Rugged requirements: building networks for chemical plants

On the one hand, the networking requirements for forward-thinking chemical plants are not so very different from those of other organisations. They need a network infrastructure that can support all their critical communications and data flows, which will underpin new applications as they add them, and keep their data safe. They probably want to be able to introduce IoT technology and undertake the convergence of OT and IT which is becoming increasingly common in industrial settings. They want holistic visibility and real-time network intelligence, so they can make smarter business decisions and innovate more effectively.

On the other hand, chemical plants present some of the most complex environmental conditions which any enterprise technology has to cope with. Extremes of temperature. Rapidly moving or vibrating equipment. High levels of dust and other atmospheric particles. Water – either as part of core operations or as part of regular cleaning processes. And of course, potentially harsh and damaging chemicals.

Compounding this, communications networks within chemical plants are truly mission-critical. In office environments, should the main business network go down for an hour or two, the operational disruption could be enormous, but worker safety is unlikely to be put at risk. In chemical plants, the picture is very different. Reliable communications networks can genuinely be a matter of life or death.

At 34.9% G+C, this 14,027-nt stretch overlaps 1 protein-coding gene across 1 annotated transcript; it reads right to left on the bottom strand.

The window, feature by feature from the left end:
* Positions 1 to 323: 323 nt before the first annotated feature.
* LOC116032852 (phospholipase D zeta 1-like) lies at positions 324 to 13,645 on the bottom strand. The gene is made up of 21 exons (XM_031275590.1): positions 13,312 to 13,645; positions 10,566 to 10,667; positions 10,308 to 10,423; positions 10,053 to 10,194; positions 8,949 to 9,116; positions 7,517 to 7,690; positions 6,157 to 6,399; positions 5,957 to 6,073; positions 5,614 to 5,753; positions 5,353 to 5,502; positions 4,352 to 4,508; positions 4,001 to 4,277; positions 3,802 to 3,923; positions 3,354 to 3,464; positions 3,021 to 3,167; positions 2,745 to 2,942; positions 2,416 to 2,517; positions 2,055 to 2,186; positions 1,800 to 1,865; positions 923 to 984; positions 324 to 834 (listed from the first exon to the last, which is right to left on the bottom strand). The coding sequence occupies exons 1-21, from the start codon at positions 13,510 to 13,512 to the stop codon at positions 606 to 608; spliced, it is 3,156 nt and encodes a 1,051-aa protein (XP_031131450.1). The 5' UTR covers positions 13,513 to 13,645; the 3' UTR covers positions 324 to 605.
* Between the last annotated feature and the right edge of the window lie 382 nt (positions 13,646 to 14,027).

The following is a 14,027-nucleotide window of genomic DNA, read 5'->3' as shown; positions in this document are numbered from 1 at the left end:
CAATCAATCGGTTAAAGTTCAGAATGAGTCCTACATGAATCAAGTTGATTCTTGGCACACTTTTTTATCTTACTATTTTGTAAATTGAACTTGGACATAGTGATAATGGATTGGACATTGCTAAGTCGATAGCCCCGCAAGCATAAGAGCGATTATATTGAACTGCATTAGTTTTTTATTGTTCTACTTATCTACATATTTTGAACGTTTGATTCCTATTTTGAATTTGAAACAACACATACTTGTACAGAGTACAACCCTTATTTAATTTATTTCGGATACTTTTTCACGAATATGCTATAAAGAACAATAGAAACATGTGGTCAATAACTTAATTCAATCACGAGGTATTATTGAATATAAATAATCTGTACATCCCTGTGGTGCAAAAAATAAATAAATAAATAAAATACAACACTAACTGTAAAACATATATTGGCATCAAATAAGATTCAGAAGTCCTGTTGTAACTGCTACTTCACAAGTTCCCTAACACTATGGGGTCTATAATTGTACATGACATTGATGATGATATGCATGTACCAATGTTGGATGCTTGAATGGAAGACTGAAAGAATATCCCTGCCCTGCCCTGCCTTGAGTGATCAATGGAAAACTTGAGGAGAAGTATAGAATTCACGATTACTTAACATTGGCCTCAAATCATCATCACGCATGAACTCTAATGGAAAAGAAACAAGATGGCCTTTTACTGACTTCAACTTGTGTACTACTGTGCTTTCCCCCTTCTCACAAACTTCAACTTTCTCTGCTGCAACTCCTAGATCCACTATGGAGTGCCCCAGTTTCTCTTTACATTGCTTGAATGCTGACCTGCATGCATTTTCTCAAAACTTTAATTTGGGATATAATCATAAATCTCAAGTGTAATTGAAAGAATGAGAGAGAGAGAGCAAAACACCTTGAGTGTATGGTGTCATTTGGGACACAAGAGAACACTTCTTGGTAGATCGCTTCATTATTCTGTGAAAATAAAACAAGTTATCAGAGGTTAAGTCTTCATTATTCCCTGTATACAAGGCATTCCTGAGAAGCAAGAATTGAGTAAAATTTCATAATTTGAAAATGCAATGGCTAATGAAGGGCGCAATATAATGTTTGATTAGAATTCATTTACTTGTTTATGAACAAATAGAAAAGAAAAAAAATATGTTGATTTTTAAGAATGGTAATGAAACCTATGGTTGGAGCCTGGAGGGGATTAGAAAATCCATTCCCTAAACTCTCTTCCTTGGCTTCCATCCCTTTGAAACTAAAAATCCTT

All of these factors mean that the hardware underpinning networks in chemicals plants – elements like switches, routers, and access points, as well as the sensors deployed throughout an IoT ecosystem – need to be rather more rugged and robust than the kit installed in other settings. It needs to be able to withstand harsh treatment and hard conditions without any fear for either its performance or its safety. In many cases, it needs to meet specific regulatory standards, proving that it can cope with such conditions and has been independently certified.

The foundation of a ruggedized network is heavy-duty switches and access points. IP ratings are used to indicate levels of waterproofing and dust protection, with an IP67 rating meaning that the kit is protected from contact with harmful dust, and is protected from immersion in water up to a depth of 1 metre. Cisco’s Catalyst Heavy Duty switches and access points are IP67 rated, and MLR Networks would always recommend these or similar products as the foundation for a ruggedized network.

On top of this, chemical plants need to think carefully about network security, for hardware that can withstand harsh environmental conditions is of little use if it can be easily intercepted by bad actors. Once again, Cisco can help, having last year acquired Sentryo in order to provide automated device visibility and protection for Operational Technology (OT) assets – those elements of chemical plants’ networks that are focused on managing the physical processes of the plant.

These two elements – physical robustness and resilience, and security and visibility to protect against malicious intrusion – need to work together seamlessly in order to create truly ruggedized networks for the chemicals industry. MLR Networks is proud to have built up a specialist practice in this area and would be delighted to support your chemicals organisation in creating a truly connected – and protected – plant. Get in touch with us today.


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